All this is becoming less effective because we tune it out, either psychologically, or for real — via DVR, satellite radio, spam filters and do-not-call lists.
Meanwhile, we’re ever more inclined to shop, and do research on what we want to buy, through search engines, and by reading information and recommendations posted on social media sites.
Enter inbound marketing, where you create ways for people find your message when they’re amenable to receiving it.
How do I find thee? Let me count the ways.
It’s things like RSS feeds, opt-in email newsletters, blogs that are not simply about your product or service but are more broadly informative about the industry in which you operate, search engine optimization (SEO), pay-per-click advertising and having a presence on social media outlets.
All of which is addressed in Inbound Marketing, a guide for success with this 21st century marketing method.
Smart strategic advice
The book presents step-by-step plans plus strategies and tactics. It explains the fundamentals; RSS, blogs, SEO, Twitter, etc. — to include how to track your progress. Halligan and Shah are data guys — hey, they’re MIT grads — sticklers for measuring results.
Smart advice supplements copious how-to material. For instance, a “Getting Found on Google” chapter notes the importance keywords play in search engine optimization while cautioning that choosing only the most popular relevant terms is not necessarily the way to go — because the most popular keywords are also the most competitive, making it harder to achieve high rank.
For sites just starting out the authors advise choosing keywords with low competition: “Then, as you build authority for your web pages, and start ranking for these keywords, you can move up to higher volume keywords that have more competition.”
If you’re hedging between several keywords, the suggestion is to “consider launching a small PPC (pay-per-click) advertising campaign to determine what your best keywords might be.”
A practical primer
Advice on how to drive traffic to a website is all well and good, however, Halligan and Shah realize the ultimate goal of all that effort is to drum up business. Once you figure how to get found, Inbound Marketing provides tips for turning interest into sales, with landing pages and calls to action.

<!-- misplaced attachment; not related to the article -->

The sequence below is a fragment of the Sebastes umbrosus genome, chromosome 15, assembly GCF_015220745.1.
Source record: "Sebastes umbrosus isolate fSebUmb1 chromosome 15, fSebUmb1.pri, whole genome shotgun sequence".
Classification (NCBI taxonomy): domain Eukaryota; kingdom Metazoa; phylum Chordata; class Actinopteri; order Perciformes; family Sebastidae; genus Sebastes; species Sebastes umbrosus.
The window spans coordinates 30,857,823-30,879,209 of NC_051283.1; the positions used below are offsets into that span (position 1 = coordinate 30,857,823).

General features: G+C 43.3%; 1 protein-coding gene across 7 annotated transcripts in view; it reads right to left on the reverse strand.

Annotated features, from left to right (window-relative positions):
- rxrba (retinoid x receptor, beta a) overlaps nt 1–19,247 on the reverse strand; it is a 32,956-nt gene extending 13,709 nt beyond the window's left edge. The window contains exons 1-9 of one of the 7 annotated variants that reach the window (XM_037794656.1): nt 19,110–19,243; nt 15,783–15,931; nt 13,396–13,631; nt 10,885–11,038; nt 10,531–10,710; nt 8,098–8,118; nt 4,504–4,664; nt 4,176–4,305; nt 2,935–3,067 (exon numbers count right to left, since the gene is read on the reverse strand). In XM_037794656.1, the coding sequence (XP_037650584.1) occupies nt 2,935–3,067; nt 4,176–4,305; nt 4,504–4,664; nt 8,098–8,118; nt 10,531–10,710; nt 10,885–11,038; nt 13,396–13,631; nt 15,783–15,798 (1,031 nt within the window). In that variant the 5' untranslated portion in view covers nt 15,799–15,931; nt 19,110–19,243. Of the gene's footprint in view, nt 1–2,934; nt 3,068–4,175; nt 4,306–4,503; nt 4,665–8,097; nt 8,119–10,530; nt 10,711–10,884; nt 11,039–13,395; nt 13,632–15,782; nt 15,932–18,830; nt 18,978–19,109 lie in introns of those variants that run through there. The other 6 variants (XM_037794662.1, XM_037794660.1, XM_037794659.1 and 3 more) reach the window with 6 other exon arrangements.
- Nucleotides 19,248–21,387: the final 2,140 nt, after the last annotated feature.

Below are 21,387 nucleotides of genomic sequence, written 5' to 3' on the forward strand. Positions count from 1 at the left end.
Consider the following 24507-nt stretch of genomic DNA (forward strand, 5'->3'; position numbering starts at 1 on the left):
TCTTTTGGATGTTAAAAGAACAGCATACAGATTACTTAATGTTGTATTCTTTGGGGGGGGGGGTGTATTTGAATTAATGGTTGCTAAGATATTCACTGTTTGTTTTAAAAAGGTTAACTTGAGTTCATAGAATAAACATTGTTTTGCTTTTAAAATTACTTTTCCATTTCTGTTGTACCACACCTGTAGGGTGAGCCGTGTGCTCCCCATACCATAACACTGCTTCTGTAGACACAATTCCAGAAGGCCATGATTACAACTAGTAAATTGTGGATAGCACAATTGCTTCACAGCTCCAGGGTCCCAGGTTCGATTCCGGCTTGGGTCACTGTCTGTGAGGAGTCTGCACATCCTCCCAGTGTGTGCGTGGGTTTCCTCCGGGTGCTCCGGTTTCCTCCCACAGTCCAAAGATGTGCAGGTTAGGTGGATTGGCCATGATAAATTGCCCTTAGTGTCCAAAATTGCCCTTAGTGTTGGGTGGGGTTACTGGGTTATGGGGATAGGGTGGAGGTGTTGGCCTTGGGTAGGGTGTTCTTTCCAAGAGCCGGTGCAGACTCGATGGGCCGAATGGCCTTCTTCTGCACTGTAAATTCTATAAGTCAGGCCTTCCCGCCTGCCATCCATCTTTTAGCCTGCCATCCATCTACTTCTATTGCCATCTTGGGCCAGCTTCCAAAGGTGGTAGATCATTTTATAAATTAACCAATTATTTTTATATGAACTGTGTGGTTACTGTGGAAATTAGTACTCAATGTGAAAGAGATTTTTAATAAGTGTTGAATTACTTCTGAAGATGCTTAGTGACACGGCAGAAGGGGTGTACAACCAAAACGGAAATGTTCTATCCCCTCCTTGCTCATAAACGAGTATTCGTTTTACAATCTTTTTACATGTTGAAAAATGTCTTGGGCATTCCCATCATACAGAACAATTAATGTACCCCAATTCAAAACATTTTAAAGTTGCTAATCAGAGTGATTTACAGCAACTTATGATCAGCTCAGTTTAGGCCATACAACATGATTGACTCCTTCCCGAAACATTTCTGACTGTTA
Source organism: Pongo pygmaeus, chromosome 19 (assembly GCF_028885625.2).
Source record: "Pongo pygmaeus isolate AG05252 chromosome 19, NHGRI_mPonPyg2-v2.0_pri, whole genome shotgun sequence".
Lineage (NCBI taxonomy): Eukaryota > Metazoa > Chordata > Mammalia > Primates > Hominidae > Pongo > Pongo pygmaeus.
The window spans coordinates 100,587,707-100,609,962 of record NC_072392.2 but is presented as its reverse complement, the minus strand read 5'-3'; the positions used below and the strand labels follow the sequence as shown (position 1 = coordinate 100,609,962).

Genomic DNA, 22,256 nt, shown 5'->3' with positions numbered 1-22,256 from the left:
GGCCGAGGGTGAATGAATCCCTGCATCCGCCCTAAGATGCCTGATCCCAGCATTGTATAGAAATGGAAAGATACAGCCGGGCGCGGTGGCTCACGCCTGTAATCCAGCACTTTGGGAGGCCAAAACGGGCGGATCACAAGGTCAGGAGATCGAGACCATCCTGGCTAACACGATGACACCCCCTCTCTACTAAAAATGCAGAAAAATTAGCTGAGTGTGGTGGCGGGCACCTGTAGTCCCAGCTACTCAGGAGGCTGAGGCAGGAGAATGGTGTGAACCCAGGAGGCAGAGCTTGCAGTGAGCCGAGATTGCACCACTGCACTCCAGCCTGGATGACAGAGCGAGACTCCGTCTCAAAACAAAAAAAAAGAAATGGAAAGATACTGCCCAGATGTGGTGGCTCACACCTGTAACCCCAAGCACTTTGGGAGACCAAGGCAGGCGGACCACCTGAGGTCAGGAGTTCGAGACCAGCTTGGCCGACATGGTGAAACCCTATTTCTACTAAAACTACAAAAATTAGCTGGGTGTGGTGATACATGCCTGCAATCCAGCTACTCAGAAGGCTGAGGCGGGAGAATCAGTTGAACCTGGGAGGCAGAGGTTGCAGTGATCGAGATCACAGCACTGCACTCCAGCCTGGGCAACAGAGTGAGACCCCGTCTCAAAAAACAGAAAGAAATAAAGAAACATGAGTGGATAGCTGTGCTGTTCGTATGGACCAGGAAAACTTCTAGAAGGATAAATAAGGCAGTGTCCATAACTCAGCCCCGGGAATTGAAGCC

Each chapter concludes with a case study plus handy to-do list for implementing an action plan.
Concise and straightforward, there’s no fancy theories or eloquent prose. This is a practical primer. Read it and learn how to be found on the inbound.
- Deni Kasrel
What are your thoughts on Inbound Marketing? Do you think Halligan and Shah are onto something?Read Full Post | Make a Comment ( None so far )
Posted on November 7, 2009. Filed under: Books, Business Strategy, Communications Strategy | Tags: advertising, book review, brand, brand assets, branding, business, business book, buzz, communications, Communications Strategy, consumer marketing, digital marketing, Internet, marketing, mass media, media format, Mitch Joel, monetize new media, new business channel, new market dynamics, new media, online word of mouth, opportunity, podcamp, podcast, Six Pixels of Separation, Social Media, social network, Social Networks, Strategic Communications, traditional media, Twist Image, Twitter, YouTube |
In Six Pixels of Separation: Everyone Is Connected. Connect Your Business to Everyone. Mitch Joel recounts the tale of how in the 1500s the Spanish explorer Hernando Cortez captained 11 ships carrying more than 500 soldiers to Mexico on a mission to conquer the Aztecs. Many fell ill along the way and others were intimidated while in foreign surroundings. When worried soldiers asked their leader about his plan for returning home Cortez responded by burning the ships. There was no going back.